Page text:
There is the tank factory in Beijing that they have turned into an arts complex. There are the coffee joints around Tahrir Square, Cairo, where hijab-wearing women hunch over their laptops. There are the pubs in Pittsburgh, heaving on the days the Steelers play, carved out of the factories and workshops that once made the city great.
All over the world, cities are being reborn. By one estimate, about 80 percent of global GDP is generated in cities — driven by a mixture of urbanization, geographic sprawl and concentrated zones of innovation. As a result, a whole new market has opened up for so-called “smart cities.”
The engineering consultancy Arup defines the smart city as one where “the seams and structures of the various urban systems are made clear, simple, responsive and even malleable” through technology and design.
Specifically, a smart city happens when three specific networks interact: the communications grid, the energy system and the so-called “logistics Internet” — which can track people and things through transport and supply systems.
However, there is a problem: Who controls the project and who owns the data it generates? We live in an age when your supermarket’s software knows who you are from your buying choices; where your e-mail provider can send you advertisements matched to key words in your supposedly private messages.
The issues raised by smart cities go beyond privacy — they raise problems for democracy and control.
More than 2.5 billion people, mostly urban dwellers, voluntarily wear a tracking device — their smartphone. It can tell you the nearest coffee shop, order you a taxi and even find you a nearby potential sex partner because it knows where you are. Hire a bike and the city transport system knows where you start and finish. The privacy issues here are dealt with by limiting the flow of data between public and private sectors, and by making the individual the center of the information flow.
However, in a smart city, you need data to flow freely across sectors that, in the commercial world, would normally be separate. The energy system needs to know what the transport system is doing. And the whole thing needs to be run like a “God game:” The city government, not the individual, must exercise control.
For this reason, early on, the technology companies realized smart could only be built with a new kind of city government. You would have to run the entire city as an integrated system, where every recorded change reconfigures activity elsewhere — so, a traffic incident at point A can temporarily reroute buses, redraw cycle lanes and send additional public transport to affected suburbs. Right now, at every conference and jamboree, mayors and council leaders are being bombarded with marketing pitches for smart-city technologies.
The risks are obvious to anybody familiar with the history of big computing. The first is obsolescence — where a giant company’s software, in industry parlance, “molds like putty, sets like concrete” around existing systems, preventing further innovation and extracting a lot of revenue in the process.
Once you have avoided that, there is the danger of “lock in:” 20 to 40-year contracts signed with an information-technology (IT) provider whose code you are not allowed to see, and which gets to utilize all the data generated freely by citizens. In the worst case, this locks out smaller, more innovative information businesses and freezes out any attempt to make the city’s data open source, free and shareable.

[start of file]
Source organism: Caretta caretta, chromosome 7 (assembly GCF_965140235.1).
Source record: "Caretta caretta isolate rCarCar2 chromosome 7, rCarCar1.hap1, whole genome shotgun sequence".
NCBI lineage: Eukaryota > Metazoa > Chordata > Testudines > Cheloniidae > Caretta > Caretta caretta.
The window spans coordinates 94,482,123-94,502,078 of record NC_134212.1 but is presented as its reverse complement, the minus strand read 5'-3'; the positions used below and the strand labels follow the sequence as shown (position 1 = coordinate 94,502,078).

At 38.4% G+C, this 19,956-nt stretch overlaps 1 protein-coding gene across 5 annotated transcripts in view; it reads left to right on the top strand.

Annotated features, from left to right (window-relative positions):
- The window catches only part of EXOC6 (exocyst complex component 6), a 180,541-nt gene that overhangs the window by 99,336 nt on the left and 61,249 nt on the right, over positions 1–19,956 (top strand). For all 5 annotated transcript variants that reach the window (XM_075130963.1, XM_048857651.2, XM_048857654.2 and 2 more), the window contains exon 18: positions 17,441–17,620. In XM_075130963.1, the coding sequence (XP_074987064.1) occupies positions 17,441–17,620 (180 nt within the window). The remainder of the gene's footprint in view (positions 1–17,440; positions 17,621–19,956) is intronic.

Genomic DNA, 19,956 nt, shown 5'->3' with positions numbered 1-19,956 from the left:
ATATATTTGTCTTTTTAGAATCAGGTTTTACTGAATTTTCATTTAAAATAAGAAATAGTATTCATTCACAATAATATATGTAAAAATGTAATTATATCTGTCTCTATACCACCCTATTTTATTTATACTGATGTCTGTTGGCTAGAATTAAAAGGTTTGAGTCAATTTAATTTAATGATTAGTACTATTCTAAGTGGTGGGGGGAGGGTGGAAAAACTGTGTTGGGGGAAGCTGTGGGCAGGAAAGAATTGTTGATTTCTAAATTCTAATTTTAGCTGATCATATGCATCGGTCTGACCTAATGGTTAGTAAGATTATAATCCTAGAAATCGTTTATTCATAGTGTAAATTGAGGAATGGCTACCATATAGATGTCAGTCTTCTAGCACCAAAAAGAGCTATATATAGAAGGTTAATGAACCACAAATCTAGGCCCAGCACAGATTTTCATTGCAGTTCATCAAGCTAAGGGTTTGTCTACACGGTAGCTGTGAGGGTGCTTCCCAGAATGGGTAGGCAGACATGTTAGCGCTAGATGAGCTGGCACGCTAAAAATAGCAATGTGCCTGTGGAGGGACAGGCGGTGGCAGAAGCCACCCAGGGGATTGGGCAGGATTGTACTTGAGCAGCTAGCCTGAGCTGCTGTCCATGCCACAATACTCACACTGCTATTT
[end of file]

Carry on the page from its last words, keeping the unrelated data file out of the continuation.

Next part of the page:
However, the biggest challenge is to democracy. Arup points out that running a smart city with today’s city-government structures would be like a local bookshop trying to run Amazon. As a result, the marketing push for smart cities comes with an obligatory nod to “bottom up” solutions and community involvement.
There is a more radical way to do this, and it is spelled out in a consultation document ordered by the new left-wing government of Madrid. Instead of seeing the city as a “system,” to be automated and controlled, the vision being mulled in the Spanish capital conceives of the city as an “ecosystem” of diverse, competing and uncontrolled human networks.
Instead of asking: which of the city’s grids and networks do we want to automate and connect, Podemos party-backed Madrid Mayor Manuela Carmena asked advisers: What are the social problems we want technology to solve?
The result was the vision of a “non-neoliberal smart city,” incorporating three principles not welcome in the world of high-profit tech companies: openness, democratic participation and a clear policy that data generated from public services should be publicly owned.
“Rather than keep funding proprietary systems with public money, support open-source collaborative technologies,” Carmena was advised.
Instead of beginning with the transport system, the first deployment of new technology should allow citizens to “raise issues of corruption, equity in the distribution of resources and open the question of access to power.”
As a result of Madrid’s early engagement with the smart cities concept, there is in Spain — almost uniquely in the developed world — a real debate about what we want technology to do for cities, and who should control the technology.
Smart cities represent a genuine and potentially massive new market for the private sector, breathing economic life into the old structures and patterns of cities, but if faced with somnolent and uninformed local governments, the results are going to be chaotic and unwieldy systems, and an erosion of democracy.
If the movement is to generate a new vigor and vision, city governments must stop being patsies to the IT giants and start to think, from first principles, what technology would look like if it served the people.
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